This Is Not A
Well, I decided not to jump in the end.
Actually, I'd all but made my decision about a week before, but
hung on until the last minute. There were two reasons for this:
- I wanted to see what (if anything) would change in the last week
before I had to decide
- I wanted to leave it as late as possible so as to f#&k up
Not that '2' needed any assistance from me. They were looking for
165 volunteers to outsource themselves. In the end, they've ended up
with about 130-odd. If that. About fifty or so pulled out in the last
four or five days.
My colleague Chris decided to transfer. It must have been a
difficult decision. He's only slightly younger than me, with a wife,
daughter, car, mortgage and dog to support, so the pressure on him must
have been huge.
And then he finds out that, because he's no longer an employee of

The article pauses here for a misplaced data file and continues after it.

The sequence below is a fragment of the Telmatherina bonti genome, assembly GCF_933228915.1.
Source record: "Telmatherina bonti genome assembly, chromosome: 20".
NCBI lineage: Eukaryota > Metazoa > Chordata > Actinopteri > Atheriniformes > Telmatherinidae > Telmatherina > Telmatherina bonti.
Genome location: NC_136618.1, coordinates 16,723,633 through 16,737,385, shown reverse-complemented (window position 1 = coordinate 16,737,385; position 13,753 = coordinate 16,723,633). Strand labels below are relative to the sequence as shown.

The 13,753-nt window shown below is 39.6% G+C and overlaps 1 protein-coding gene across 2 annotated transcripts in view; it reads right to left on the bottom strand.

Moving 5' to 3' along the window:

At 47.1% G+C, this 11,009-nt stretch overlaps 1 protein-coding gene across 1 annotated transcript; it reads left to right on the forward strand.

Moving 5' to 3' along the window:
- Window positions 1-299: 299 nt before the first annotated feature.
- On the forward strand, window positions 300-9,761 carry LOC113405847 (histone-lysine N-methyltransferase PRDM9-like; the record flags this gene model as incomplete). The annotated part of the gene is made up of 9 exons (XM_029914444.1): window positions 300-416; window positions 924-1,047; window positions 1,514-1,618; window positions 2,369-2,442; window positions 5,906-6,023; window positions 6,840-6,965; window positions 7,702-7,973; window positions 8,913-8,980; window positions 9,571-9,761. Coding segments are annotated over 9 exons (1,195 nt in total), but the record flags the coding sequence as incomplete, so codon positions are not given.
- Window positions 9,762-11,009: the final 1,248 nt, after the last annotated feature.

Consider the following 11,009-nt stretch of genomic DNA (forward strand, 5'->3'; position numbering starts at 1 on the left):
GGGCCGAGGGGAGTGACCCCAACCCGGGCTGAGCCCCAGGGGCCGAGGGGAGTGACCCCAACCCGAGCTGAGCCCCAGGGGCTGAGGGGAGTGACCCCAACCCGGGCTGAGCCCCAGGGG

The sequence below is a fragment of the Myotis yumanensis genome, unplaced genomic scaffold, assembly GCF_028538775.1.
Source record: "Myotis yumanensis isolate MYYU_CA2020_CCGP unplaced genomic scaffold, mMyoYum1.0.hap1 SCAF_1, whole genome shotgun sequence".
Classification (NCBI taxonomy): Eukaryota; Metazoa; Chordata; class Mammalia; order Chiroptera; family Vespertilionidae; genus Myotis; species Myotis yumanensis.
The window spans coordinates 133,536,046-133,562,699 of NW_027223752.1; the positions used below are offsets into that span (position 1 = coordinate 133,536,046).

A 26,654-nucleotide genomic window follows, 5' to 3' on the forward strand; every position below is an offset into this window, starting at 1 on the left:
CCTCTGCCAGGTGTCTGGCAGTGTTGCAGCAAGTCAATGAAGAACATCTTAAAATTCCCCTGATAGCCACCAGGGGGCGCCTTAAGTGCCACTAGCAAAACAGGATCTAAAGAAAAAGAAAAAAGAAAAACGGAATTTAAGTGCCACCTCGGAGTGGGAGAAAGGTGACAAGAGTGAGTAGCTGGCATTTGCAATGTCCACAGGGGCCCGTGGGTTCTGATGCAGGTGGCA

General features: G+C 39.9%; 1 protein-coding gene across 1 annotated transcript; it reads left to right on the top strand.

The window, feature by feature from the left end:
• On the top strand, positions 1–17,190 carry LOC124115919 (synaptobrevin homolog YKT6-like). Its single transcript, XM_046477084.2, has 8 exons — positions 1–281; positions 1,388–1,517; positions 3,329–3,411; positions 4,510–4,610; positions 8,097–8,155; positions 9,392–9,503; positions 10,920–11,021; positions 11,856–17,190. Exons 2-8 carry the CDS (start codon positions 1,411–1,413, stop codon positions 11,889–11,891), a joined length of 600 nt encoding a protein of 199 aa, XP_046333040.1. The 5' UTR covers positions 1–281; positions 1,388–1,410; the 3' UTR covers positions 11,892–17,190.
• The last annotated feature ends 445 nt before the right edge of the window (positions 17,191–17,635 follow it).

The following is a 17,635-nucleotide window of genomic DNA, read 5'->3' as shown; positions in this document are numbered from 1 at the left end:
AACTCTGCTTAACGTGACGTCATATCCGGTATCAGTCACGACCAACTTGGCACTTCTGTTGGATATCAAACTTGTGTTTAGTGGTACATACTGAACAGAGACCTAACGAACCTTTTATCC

the Depratment, he's no longer entitled to a staff parking space...
In the short term, nothing will change in any practical sense, as
the move across to a centralised Help Desk is being phased in, and
Chris and me (and our other colleague Derek in Bangor, who's also
staying put) will keep on working together as we always have done.
So, you might say, why bother to change things? Your guess is as
good as mine, of course, but it's all politics when you come to the
point: outsourcing is the quack nostrum of our time, a sort of feng
shui for the upper management classes.
(Someone of my on-line acquaintance recently went in to his local
branch of Waterstones, walked up to the counter, casually
informed the assistant that all their books on feng shui were
lined up wrongly, then walked out again).
So, I'm still a civil servant, destined to continue working for an
ungrateful public for not-very-good wages. I suppose safety has its